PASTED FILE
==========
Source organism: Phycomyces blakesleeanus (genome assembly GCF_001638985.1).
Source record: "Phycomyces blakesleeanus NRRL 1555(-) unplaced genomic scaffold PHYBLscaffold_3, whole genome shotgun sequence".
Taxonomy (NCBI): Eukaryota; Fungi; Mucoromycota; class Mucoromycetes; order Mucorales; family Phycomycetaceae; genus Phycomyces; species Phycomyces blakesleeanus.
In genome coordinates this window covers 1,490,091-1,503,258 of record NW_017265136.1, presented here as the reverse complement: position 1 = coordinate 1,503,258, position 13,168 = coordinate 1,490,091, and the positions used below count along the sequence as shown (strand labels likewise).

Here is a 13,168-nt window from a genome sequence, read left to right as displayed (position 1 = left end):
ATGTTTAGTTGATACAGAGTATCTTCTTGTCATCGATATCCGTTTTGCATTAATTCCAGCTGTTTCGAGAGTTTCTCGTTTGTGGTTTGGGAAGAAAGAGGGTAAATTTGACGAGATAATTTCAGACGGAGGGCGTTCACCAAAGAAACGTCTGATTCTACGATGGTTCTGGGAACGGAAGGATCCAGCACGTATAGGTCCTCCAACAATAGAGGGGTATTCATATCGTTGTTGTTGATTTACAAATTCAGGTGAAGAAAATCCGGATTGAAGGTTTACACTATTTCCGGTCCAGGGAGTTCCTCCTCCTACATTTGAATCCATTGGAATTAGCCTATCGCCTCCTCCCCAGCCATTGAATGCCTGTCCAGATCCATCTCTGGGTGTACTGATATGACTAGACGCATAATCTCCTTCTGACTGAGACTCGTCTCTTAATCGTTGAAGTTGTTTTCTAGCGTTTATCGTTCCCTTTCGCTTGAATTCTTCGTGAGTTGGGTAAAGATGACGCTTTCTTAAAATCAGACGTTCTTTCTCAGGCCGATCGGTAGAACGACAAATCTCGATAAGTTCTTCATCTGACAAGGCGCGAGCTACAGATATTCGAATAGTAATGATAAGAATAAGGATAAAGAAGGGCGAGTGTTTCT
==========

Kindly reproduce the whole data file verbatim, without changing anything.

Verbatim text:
Source organism: Phycomyces blakesleeanus (genome assembly GCF_001638985.1).
Source record: "Phycomyces blakesleeanus NRRL 1555(-) unplaced genomic scaffold PHYBLscaffold_3, whole genome shotgun sequence".
Taxonomy (NCBI): Eukaryota; Fungi; Mucoromycota; class Mucoromycetes; order Mucorales; family Phycomycetaceae; genus Phycomyces; species Phycomyces blakesleeanus.
In genome coordinates this window covers 1,490,091-1,503,258 of record NW_017265136.1, presented here as the reverse complement: position 1 = coordinate 1,503,258, position 13,168 = coordinate 1,490,091, and the positions used below count along the sequence as shown (strand labels likewise).

Here is a 13,168-nt window from a genome sequence, read left to right as displayed (position 1 = left end):
ATGTTTAGTTGATACAGAGTATCTTCTTGTCATCGATATCCGTTTTGCATTAATTCCAGCTGTTTCGAGAGTTTCTCGTTTGTGGTTTGGGAAGAAAGAGGGTAAATTTGACGAGATAATTTCAGACGGAGGGCGTTCACCAAAGAAACGTCTGATTCTACGATGGTTCTGGGAACGGAAGGATCCAGCACGTATAGGTCCTCCAACAATAGAGGGGTATTCATATCGTTGTTGTTGATTTACAAATTCAGGTGAAGAAAATCCGGATTGAAGGTTTACACTATTTCCGGTCCAGGGAGTTCCTCCTCCTACATTTGAATCCATTGGAATTAGCCTATCGCCTCCTCCCCAGCCATTGAATGCCTGTCCAGATCCATCTCTGGGTGTACTGATATGACTAGACGCATAATCTCCTTCTGACTGAGACTCGTCTCTTAATCGTTGAAGTTGTTTTCTAGCGTTTATCGTTCCCTTTCGCTTGAATTCTTCGTGAGTTGGGTAAAGATGACGCTTTCTTAAAATCAGACGTTCTTTCTCAGGCCGATCGGTAGAACGACAAATCTCGATAAGTTCTTCATCTGACAAGGCGCGAGCTACAGATATTCGAATAGTAATGATAAGAATAAGGATAAAGAAGGGCGAGTGTTTCT